This is an example of one of the many ways in which desire on the spiritual
level can be at odds, even entirely antagonistic towards or the negative of,
desire on the physical level, as it is understood by the person in their ordinary

Given even these few factors, the fact is that when they are combined
with the range of life opportunities, they result in an enormous versatility
with regard to the direction and working out of any given life. Multiplied
through lifetimes, this enables every individual to plot a distinctive life path,
which may be different from that of any other person at any time. Such is
the nature and range of opportunities. They are similar only in a statistical
sense, not at the level of detail.
We come now to the situation in which individuals enter into a particular
life, and through that discover, first, their prime carers; second, their prime
antagonists; and thirdly, their educators.

Commonly, there is no relationship whatsoever between most of the
individuals encountered during a life and the support group in that life.
Rather, there are specific relationships entered into on the basis of either
a subconscious or conscious recognition of the individual in terms of the
special nature of those relationships. This may be recognised by only one of
the participants, but is usually recognised by them both.

With respect to this, the channel for this information has the good
fortune to be in such a relationship with another person, at least during the
later stages of his life, in this instance a now thoroughly acknowledged prior

partner and lifetime friend. This is a very good example of the way in which
an individual may feel some sense of needing to search for something (or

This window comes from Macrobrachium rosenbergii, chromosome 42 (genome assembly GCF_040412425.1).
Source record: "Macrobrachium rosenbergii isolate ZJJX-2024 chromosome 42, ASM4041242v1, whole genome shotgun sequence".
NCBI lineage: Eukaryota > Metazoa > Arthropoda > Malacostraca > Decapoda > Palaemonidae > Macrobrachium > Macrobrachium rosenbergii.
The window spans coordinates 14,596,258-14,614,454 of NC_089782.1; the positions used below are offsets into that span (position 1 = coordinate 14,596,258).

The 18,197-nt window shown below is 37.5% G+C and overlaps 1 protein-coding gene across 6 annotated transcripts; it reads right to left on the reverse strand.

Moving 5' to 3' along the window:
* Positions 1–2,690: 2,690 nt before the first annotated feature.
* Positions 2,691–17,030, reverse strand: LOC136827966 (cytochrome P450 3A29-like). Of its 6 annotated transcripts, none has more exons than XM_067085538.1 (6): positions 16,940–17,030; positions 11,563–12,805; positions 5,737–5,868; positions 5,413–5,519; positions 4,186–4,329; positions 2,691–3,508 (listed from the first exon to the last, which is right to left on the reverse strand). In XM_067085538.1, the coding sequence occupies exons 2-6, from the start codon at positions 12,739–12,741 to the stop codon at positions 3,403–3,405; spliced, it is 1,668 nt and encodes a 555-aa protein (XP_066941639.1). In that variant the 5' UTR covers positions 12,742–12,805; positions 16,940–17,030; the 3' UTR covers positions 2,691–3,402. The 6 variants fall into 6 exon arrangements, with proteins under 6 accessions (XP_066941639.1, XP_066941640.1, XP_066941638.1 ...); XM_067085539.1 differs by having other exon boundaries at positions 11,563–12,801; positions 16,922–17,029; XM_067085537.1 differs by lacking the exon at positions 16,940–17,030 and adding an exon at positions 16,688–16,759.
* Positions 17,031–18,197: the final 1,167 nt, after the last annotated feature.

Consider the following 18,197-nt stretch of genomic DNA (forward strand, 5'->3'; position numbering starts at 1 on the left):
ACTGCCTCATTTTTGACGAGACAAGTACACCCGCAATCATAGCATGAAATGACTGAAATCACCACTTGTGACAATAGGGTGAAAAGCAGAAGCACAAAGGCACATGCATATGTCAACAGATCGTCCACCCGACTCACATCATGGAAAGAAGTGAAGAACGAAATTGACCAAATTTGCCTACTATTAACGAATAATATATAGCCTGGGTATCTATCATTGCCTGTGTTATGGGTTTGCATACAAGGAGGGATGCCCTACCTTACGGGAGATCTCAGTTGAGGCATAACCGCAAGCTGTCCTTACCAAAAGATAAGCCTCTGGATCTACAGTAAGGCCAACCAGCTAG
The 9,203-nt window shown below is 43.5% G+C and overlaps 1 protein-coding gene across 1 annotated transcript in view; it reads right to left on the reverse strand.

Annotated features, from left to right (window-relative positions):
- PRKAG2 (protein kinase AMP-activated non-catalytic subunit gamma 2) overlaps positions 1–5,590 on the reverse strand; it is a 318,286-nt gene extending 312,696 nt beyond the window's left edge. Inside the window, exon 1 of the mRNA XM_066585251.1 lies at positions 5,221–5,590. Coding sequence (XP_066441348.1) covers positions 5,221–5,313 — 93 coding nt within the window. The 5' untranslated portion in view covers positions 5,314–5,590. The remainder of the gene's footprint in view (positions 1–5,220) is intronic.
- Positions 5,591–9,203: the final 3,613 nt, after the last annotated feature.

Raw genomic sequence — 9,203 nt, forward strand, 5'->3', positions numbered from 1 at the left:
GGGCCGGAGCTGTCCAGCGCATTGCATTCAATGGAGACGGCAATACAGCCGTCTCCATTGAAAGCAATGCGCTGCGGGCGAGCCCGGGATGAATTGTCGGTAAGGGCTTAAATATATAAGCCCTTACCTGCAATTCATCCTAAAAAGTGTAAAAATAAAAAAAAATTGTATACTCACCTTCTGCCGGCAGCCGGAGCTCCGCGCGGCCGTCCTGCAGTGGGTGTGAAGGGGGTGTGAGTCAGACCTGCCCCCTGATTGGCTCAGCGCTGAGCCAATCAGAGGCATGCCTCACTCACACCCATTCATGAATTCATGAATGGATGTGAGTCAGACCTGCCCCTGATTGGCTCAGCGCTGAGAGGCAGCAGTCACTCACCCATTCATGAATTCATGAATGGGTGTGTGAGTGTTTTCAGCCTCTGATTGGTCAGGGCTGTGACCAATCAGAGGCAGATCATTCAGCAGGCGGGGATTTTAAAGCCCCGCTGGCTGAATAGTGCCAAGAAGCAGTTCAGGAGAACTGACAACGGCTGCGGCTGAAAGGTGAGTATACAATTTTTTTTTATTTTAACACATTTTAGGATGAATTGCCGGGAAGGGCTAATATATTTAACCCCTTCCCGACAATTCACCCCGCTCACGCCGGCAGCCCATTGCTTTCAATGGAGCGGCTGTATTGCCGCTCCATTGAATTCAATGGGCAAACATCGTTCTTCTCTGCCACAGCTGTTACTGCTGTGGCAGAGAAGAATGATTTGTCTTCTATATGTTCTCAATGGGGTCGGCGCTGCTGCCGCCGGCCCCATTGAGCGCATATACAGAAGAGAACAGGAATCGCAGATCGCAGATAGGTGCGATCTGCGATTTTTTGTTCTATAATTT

someone) that is unclear to them, at least initially.

And yet, it can be that even when the object of the search is found,
the origin of their relationship may not be recognised instantaneously.
Nevertheless, the search naturally stops, and the object of the search is
eventually recognised, even if is only after a period of due reflection. And so
it was for these two.

So the example of the experience of these two lends confidence and
certainty to understanding how unexpected developments in a life may
work out, maturing into points of inalienable connection.

Locating one’s spiritual helper encourages a sense of stability on
the part of any such experiencer. Sometimes that is in the nature of the
apparent ideal of the soul-mate. The soul-mate is not necessarily one to
whom one forms a lifetime attachment. The term can simply be used as
a means of identifying a person who is recognised as someone known in
spirit, even though a stranger in body. The duration of that connection may
be momentary, or temporary, or long-term, or even last a whole lifetime.
Occasionally twins are of this nature.

This range of opportunity sets for establishing contact with a team of
helpers in spirit is the stage on which a life is set. We emphasise this because
it is not commonly recognised, nor given the validity that it deserves. For it
is all too easy to see a life as being established in the physical domain only,
and not as having been a developmental trajectory, from the pre-existing
spiritual stage, of networks of relationships.

So we emphasise this to bring more clearly into focus that there is a
dual layer of planning and working out, and that the physical enactment of
a life is secondary.
Thirdly, we wish to establish that the roles and opportunities explored within
a life may be triggered into activity through cue-recognition. To expand on
this concept, we offer the following scenario.

A girl is born and loved in a natural way by both of its prime carers. We

use non-gendered language here. The girl matures into early adulthood and,
let’s say, chooses for ill-defined reasons to pursue a particular course of training.
Although there are no particular preemptive or specific directions received by
her, nevertheless she feels from some level that it is just the right thing to do,